Columnist: Ted Pigott Ted's Beyonder Story
As an artist, one of the things I adamantly believe in is “sharing my work.”
So, I am very pleased and excited to have the opportunity to share more of my work in this column, along with some of my thoughts, ideas, opinions, and passions. Over the next year or so, I look forward to offering my perspective on living a creative life, with a particular emphasis on my experiences as an America artist based in Taipei.
For my inaugural column, I will start with something near and dear to my heart: drawing.
A friend on Facebook once asked me, “Ted, how can I draw better?”
I had to stop and pause before I replied, because I wasn’t really sure how to answer that.
But truth be told, I feel that I’m still learning when it comes to drawing.
Having said that, though, I do have a few thoughts about how it might be possible to become a bit better at drawing.
To draw better, you have to draw more. There are no two ways about it. If you want to improve your drawing skills, you simply have to draw. A lot.
I’m a big believer in the 10,000-Hour Rule that Malcolm Gladwell put forth in his best-selling book Outliers. I’m not sure if I’ve put in my 10,000 hours yet, but I do know that every day, I never miss out on a chance to draw, even if it’s only for five minutes at a time. At a concert, on the MRT, in a café—I always have my pen and sketchbook close at hand.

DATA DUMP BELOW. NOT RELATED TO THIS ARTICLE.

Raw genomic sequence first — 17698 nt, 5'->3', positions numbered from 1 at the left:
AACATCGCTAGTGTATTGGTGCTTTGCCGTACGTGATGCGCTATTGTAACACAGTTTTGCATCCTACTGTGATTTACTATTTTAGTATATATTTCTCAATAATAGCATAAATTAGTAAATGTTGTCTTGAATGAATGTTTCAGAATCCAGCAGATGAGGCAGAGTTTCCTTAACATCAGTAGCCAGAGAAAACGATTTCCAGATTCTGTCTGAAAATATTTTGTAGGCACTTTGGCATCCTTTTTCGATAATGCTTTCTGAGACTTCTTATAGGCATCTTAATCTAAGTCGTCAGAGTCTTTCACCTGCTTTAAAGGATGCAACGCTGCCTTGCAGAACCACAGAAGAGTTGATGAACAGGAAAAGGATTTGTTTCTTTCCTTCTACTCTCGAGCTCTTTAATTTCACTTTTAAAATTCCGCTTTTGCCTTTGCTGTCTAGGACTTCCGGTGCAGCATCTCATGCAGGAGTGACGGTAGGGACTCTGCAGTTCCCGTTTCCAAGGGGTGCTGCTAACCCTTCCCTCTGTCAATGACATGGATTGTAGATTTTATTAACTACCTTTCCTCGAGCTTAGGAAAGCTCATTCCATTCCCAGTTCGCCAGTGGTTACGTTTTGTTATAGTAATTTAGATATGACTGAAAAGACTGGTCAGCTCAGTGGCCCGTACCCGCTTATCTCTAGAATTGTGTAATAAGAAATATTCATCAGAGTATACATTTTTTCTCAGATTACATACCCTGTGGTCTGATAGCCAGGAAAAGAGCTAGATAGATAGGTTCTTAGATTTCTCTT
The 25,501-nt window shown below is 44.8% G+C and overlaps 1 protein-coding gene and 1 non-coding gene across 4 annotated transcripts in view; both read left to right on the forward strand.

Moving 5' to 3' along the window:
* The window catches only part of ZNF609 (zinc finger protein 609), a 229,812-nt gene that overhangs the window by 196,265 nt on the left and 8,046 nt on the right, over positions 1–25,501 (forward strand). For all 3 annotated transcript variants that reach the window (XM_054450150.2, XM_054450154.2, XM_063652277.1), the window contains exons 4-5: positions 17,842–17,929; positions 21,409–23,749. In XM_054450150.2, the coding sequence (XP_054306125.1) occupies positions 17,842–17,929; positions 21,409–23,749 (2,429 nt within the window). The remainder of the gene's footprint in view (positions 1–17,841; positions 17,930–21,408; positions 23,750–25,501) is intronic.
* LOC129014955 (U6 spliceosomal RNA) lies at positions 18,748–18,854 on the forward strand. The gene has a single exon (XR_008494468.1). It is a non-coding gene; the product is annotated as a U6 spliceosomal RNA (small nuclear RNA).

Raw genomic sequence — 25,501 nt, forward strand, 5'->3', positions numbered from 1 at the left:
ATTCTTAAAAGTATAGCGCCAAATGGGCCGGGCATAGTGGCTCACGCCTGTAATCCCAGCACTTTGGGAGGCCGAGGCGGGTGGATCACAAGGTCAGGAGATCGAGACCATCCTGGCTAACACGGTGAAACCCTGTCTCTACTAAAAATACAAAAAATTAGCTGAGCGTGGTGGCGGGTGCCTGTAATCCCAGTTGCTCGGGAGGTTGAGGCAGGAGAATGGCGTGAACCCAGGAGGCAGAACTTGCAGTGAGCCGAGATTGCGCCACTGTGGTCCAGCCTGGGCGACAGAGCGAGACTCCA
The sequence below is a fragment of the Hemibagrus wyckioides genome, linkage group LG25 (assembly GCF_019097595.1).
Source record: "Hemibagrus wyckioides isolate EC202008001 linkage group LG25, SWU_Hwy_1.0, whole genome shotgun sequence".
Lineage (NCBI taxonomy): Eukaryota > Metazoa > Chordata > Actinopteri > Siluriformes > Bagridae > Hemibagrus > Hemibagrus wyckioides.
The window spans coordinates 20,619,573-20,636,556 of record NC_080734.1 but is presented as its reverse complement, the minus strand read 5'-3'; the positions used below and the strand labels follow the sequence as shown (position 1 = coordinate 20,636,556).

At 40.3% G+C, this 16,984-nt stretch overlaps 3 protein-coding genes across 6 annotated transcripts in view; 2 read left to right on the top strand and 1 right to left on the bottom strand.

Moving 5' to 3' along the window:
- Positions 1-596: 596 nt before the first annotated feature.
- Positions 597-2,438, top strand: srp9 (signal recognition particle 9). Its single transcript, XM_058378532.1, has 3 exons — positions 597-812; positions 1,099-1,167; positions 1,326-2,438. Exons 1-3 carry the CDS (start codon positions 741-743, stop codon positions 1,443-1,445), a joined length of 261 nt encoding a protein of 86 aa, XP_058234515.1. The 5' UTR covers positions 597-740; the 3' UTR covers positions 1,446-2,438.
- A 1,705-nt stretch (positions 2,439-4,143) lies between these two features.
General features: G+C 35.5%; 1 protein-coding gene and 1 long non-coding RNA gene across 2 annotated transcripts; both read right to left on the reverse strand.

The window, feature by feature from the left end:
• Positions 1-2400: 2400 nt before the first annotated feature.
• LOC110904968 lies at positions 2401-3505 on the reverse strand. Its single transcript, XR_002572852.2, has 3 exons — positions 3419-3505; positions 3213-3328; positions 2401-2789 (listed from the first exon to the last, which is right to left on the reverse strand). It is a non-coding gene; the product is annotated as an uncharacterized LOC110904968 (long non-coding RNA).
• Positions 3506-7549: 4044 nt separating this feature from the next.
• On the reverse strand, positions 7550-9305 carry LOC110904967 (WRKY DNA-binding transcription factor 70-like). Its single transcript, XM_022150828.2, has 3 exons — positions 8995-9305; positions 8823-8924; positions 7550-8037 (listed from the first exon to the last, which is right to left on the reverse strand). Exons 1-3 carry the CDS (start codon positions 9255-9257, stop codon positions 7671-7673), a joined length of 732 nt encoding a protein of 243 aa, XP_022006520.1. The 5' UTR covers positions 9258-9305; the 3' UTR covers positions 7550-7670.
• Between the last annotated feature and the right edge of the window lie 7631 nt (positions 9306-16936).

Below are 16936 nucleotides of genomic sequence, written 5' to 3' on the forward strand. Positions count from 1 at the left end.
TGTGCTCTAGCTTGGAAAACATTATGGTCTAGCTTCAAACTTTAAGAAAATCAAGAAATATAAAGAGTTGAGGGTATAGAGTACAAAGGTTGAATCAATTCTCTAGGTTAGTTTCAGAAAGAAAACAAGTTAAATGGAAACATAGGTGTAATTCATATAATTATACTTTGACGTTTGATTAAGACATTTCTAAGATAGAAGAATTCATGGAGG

I often repeat to myself, “Don’t think. Just draw.”
And then I just draw.
And then draw some more.
Day in and day out. Put in the time, and build up those 10,000 hours of practice.
It sounds so simple.
And it is.
And it isn’t.
Because what if you are not motivated? Are there some ways to motivate yourself to draw more? I believe there are.
To start off, draw what you love. I love beer, coffee, pizza, dumplings, flowers, teppanyaki, the alleys of Taipei, people on the MRT, and the palm trees of Pingdong. I love to travel, and I love to draw what I see in front of me. So this is what I draw.
I know—there are a million things you can draw in this world. You can literally draw anything.
So, then, why not focus on the things you have a passion for? The things you like and are naturally attracted to? The things that would find their way in front of you, even if you weren’t drawing?
I believe that when you draw the things you love, then–somehow, some way–this love shows up in the drawing itself. It can’t be faked.
I know it’s possible to make a technically competent drawing of say, a bridge, but unless you have a passion for that bridge, I think that the drawing will likely fall flat.
What do you love? What turns you on? What fills you with passion? Go there, and draw these things.
And now for some contradictory advice: Draw what challenges you. Yes, this is almost the complete opposite of what I just said, but I think it really works. Draw what you have trouble drawing. If you have trouble drawing faces, for instance, focus on drawing faces.